Mohave County’s new COVID-19 cases trend younger
KINGMAN – Of the eight new cases of COVID-19 reported by the Mohave County Department of Public Health the evening of Thursday, Oct. 8, half of the new patients are school-age.
Four of the eight cases involve individuals in the 11-19 age bracket, including two in the Bullhead City service area and one each in the Kingman service area and the Arizona Strip.
The Kingman case was one of two local cases reported by the county. The other involved an adult age 30-39.
Of the four remaining cases, two were in the Bullhead City service and two in the Arizona Strip.
County health officials have recorded 3,964 coronavirus cases since the first was reported on March 24, while the Arizona Department of Health Services has logged 4,078 cases in the county. The county has counted 217 deaths, while AZDHS reports 228.
There were 64 new cases and one death reported by the county in the week ending Sunday, Oct. 4. There were 93 new cases and five deaths in the county in the week ending Sunday, Sept. 27.
Bullhead City has suffered the most of the county’s medical service areas with 75 deaths, followed by Lake Havasu City with 53, Kingman with 51 and Fort Mohave with 11. The locations of another 27 deaths are not specified on the county website.
Broken down by cities and communities, the county website on Friday, Oct. 9 was listing 1,157 confirmed cases for Bullhead City, 1,151 for Lake Havasu City, 521 for Kingman, 356 for Fort Mohave, 229 for Mohave Valley, 108 for Golden Valley and 128 for Beaver Dam/Littlefield. The locations of another 314 cases are not specified.
The average age of death of a COVID-19 victim in the county is 75.8 years, while the age of the average patient is 47.6 years. The case fatality rate in the county is 5%, meaning one out of every 20 individuals who has contracted the virus has died. Approximately 1.8% of the county’s population has been infected. A majority of the county residents infected – 53% – have been age 49 or younger.
Since the beginning of the pandemic, 3,579 residents have recovered from the virus, according to county health officials.
According to daily testing data from AZDHS for Thursday, Oct. 8, there were no new cases of the virus in the county from 160 tests.
The positivity rate was 18% (16/88) on Thursday, Oct. 1; 10% (15/149) on Friday, Oct. 2; 1% (2/230) on Saturday, Oct. 3; 13% (18/140) on Monday, Oct. 5; 2% (4/211) on Tuesday, Oct. 6; and 2% (4/211) on Wednesday, Oct. 7. There were no new cases reported on Sunday, Oct. 4 from 88 tests.
Since the beginning of the pandemic, 28,863 tests have been conducted on county residents, according to AZDHS. Of the 24,291 tests for the actual virus, 8.7% have been positive. Of the 4,572 serology tests conducted on county residents, which detect only if the individual had the virus in the past, 6.5% have returned positive.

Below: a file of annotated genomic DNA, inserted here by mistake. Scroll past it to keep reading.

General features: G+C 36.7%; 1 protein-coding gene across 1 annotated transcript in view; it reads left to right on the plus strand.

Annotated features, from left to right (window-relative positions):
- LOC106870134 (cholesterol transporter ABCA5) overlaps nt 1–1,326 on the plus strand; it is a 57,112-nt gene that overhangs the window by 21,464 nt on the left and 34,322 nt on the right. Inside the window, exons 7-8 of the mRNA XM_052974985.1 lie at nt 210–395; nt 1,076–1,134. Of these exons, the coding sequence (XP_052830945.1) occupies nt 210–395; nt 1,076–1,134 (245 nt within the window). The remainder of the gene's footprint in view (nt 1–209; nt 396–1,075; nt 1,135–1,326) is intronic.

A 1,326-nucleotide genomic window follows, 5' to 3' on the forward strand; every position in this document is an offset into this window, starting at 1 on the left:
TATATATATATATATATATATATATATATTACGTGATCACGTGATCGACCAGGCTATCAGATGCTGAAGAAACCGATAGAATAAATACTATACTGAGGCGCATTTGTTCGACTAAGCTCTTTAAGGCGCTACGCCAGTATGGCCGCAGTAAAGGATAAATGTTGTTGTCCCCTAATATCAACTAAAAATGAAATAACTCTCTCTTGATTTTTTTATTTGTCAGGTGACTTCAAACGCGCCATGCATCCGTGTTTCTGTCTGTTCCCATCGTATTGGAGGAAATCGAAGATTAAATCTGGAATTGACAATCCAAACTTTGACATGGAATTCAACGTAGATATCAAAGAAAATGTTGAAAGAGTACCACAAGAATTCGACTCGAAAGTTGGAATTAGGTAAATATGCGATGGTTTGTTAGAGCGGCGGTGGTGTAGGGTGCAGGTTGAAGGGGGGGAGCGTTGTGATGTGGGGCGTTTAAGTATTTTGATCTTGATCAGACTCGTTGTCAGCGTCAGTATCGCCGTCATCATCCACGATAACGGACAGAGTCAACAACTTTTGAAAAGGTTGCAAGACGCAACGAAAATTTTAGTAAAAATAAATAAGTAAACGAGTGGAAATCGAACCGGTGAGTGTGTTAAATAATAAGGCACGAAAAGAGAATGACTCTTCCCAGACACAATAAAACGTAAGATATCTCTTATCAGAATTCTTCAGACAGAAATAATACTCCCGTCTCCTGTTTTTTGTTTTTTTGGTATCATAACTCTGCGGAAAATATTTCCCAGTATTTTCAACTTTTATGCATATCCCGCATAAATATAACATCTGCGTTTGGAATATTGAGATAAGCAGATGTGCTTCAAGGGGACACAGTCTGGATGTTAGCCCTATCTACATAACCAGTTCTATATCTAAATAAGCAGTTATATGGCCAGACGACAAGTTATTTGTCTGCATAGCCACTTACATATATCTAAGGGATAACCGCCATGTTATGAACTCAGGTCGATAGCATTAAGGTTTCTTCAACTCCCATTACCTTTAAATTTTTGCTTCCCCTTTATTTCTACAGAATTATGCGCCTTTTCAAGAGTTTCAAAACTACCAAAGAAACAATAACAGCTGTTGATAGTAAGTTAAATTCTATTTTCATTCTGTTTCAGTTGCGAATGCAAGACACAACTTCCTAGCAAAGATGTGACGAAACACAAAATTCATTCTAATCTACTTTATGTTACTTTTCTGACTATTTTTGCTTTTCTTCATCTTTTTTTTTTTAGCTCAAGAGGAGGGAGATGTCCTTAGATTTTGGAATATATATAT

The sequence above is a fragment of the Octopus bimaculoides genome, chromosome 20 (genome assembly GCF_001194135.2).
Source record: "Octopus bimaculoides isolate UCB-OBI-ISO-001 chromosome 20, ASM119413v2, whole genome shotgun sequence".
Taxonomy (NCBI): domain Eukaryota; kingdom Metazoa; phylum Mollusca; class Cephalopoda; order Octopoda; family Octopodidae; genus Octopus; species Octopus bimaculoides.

Statewide on Friday, Oct. 9, AZDHS was reporting three new deaths from complications of COVID-19, and 683 new cases from 13,415 tests for a positivity rate of 5%. More than 224,000 Arizonans have contracted the virus and 5,746 have died.
Nationwide, Johns Hopkins University was reporting more than 7.6 million confirmed cases and 212,840 deaths on Friday, Oct. 9. The U.S. has experienced more than one-fifth of all COVID-19 cases and deaths in the world.
Globally, Johns Hopkins was reporting 1,063,381 deaths from nearly 37 million confirmed cases on Friday, Oct. 9.
The Kingman service area includes Kingman, New-Kingman/Butler, Chloride, Valentine, Meadview, Wikieup, Yucca, White Hills, Hackberry, Peach Springs, Dolan Springs, Golden Valley, Hualapai tribal areas, Oatman and Valle Vista.
Face masks are required for anyone age 6 or older to enter a business in the City of Kingman through at least Tuesday, Oct. 20. Similar mask proclamations have been discontinued in Lake Havasu City and Bullhead City.
To curtail the spread of the coronavirus, public health officials recommend maintaining a distance of 6 feet from others, washing hands thoroughly and frequently, and wearing a mask in public to protect others when social distancing isn’t possible.
For some people, the coronavirus causes only mild or moderate symptoms, such as fever and cough, or no symptoms at all.
For others, especially older adults and people with existing health problems, it can cause more severe illness, including pneumonia. Some individuals with the virus exhibit no symptoms, but are still capable of transmitting the disease.